She then mentioned Varian, the 20-year-old who started taking Valium when he was 14. “Eric went to five or six rehabs and none of them worked for him. The average patient here has been to at least 10 programs, none of which worked.
“But through Narconon they get off drugs and they get their life back.”
Some former drug abusers stop taking drugs, but never lose the craving for them. It can be a daily battle. Narconon officials claim that drug residues remain indefinitely in fat cells, but that many hours in a sauna will get rid of them.
Add some calcium magnesium, which acts as a laxative and “flushes the body,” along with massive doses of vitamins and minerals, and “You are no longer a drug abuser,” Miss Cleo said. “You are not a recovering drug addict, either. You are recovered. Your body is restored and doesn’t need drugs to make it feel good anymore.
“Yesterday is yesterday.”
That drug-free, replenish the body with what it needs and be healthy and happy theory is based upon the writings of L. Ron Hubbard, the founder of the controversial Church of Scientology. Hubbard, who had no medical training, established the drug withdrawal program through a collaboration between himself and Arizona State Penitentiary inmate William Benitez in 1966.
Benitez called his program NARCOtics-NONe, which was shortened to Narconon. After reading “Fundamentals of Thought,” which was written by Hubbard, Benitz and Hubbard began corresponding. The program they eventually devised together is practiced in 120 locations around the world. It claims a 70 percent success rate in people who have gone at least two years without drugs after completing the program.
One of those people is 29-year-old Natalie Fraser, who completed the Narconon program two years ago and now, clear eyed and with dewy, radiant skin, she helps others get off drugs and alcohol.
“I haven’t used drugs or craved them in all that time,” she said Wednesday. “I got on drugs because I was a cheerleader in college and we had a weight limit — if we gained five pounds, we were off the team.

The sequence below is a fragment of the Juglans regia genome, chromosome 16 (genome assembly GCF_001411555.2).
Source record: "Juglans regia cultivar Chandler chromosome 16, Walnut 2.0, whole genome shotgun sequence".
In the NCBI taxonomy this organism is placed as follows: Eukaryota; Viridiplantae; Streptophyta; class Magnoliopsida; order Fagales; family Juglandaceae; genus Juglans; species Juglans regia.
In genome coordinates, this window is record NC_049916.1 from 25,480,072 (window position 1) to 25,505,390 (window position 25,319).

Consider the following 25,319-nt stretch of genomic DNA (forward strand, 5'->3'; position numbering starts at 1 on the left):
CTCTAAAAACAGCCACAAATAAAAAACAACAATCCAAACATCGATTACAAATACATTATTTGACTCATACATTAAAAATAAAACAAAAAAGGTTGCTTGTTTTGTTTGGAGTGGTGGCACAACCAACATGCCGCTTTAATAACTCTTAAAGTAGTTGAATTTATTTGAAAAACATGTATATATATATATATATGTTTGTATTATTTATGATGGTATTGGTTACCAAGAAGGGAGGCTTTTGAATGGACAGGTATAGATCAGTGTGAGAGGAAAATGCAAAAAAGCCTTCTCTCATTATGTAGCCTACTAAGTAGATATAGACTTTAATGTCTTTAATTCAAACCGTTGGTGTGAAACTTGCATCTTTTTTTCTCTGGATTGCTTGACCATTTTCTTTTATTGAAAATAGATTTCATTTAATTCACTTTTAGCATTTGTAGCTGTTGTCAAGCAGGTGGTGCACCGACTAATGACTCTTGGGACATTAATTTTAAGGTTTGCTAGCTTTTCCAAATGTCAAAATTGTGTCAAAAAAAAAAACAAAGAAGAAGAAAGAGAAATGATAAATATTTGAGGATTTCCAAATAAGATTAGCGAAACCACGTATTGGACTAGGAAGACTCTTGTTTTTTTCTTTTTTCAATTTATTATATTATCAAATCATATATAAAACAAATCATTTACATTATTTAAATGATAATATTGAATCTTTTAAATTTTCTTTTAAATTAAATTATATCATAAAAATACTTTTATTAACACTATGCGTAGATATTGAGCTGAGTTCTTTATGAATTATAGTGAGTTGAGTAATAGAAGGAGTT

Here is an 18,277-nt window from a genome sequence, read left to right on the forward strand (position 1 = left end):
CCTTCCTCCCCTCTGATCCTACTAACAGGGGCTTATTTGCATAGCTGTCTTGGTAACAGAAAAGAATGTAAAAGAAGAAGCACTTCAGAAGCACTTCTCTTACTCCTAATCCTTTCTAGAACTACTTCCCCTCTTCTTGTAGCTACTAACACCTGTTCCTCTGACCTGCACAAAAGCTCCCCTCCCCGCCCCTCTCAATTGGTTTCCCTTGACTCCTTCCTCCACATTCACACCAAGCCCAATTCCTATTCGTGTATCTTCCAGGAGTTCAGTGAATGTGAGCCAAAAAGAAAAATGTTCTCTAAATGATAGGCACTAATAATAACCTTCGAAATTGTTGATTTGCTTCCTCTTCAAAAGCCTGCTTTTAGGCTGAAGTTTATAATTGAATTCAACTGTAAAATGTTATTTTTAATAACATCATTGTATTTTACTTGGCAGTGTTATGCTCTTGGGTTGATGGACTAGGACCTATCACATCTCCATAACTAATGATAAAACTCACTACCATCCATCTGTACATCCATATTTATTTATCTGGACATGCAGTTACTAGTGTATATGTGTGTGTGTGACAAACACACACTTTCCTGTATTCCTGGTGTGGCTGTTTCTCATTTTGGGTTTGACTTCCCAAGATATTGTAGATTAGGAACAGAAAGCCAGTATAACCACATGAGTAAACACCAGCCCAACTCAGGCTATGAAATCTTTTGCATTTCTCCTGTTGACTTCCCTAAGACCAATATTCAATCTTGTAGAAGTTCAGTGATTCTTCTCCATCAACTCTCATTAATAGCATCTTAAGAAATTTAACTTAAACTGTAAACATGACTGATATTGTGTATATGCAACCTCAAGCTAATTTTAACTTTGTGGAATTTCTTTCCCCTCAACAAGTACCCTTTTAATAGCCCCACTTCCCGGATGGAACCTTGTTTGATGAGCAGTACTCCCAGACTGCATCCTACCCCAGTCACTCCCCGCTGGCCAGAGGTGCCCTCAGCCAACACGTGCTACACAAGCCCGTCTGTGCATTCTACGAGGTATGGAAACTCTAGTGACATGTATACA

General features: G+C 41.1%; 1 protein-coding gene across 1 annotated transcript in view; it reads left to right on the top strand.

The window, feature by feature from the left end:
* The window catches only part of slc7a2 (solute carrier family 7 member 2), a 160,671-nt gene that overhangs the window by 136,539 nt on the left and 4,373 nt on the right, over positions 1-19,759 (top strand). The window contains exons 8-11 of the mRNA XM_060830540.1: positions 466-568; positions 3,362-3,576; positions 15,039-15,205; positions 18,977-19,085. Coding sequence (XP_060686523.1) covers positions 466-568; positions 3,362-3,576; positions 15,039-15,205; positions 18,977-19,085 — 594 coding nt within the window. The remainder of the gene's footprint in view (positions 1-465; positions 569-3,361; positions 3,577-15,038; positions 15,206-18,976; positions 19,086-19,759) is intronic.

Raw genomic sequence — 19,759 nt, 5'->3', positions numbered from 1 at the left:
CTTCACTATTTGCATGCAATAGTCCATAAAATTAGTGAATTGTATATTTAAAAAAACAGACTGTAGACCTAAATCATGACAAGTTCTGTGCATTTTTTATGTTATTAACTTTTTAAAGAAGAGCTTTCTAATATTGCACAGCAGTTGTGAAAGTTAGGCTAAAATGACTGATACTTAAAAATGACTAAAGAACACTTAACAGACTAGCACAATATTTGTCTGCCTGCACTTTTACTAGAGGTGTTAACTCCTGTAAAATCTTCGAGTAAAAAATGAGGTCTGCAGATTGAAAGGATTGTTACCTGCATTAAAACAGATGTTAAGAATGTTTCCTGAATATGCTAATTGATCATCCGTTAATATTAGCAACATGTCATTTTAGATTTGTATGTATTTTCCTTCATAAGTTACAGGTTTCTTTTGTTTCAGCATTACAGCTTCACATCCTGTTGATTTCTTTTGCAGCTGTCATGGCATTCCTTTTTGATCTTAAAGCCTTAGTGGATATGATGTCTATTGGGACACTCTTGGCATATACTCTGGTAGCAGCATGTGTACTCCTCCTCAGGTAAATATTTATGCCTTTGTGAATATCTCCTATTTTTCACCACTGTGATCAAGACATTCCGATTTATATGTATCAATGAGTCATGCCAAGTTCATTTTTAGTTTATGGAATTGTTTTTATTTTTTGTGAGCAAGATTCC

“So I started using meth to control my weight. Then I fell and hurt my shoulder during a routine and started taking a prescription drug with codeine.
“Lortab became my new best friend. But after graduation, I realized that if I was going to get a corporate job, I would have to take a drug test.”
By this time her shoulder pain was gone and she had no legitimate reason to test positive for pain pills. “So I started thinking, ‘What can I get that will be legal, from a doctor?’ That’s when I started faking panic attacks.
“That medicine had me nodding me out all the time and I couldn’t remember things. That’s when I decided I needed treatment, and I came here.
“I used to live in a world of lies, and now I don’t.”
There are a variety of programs for people seeking to end their addictions to drugs or alcohol. Narconon can be reached at 339-5800 or www.stopaddiction.com.
Some programs operate on a sliding scale, some are free, and some cost. Check with your insurance plan to see if it covers drug or alcohol addiction services.
The Oaks Rehabilitative Center, Seventh and Creek, can be reached at 423-6030. Carl Albert Mental Health Center, 1101 E. Monroe Ave., 426-7800, offers both individual and group counseling.
The District 18 Drug Court offers qualified non-drug traffickers the option of staying off drugs and out of prison. They are at 118 E. Carl Albert Pkwy., 423-7323.
Contact Susan Brittingham at 421-2029 or e-mail email@example.com.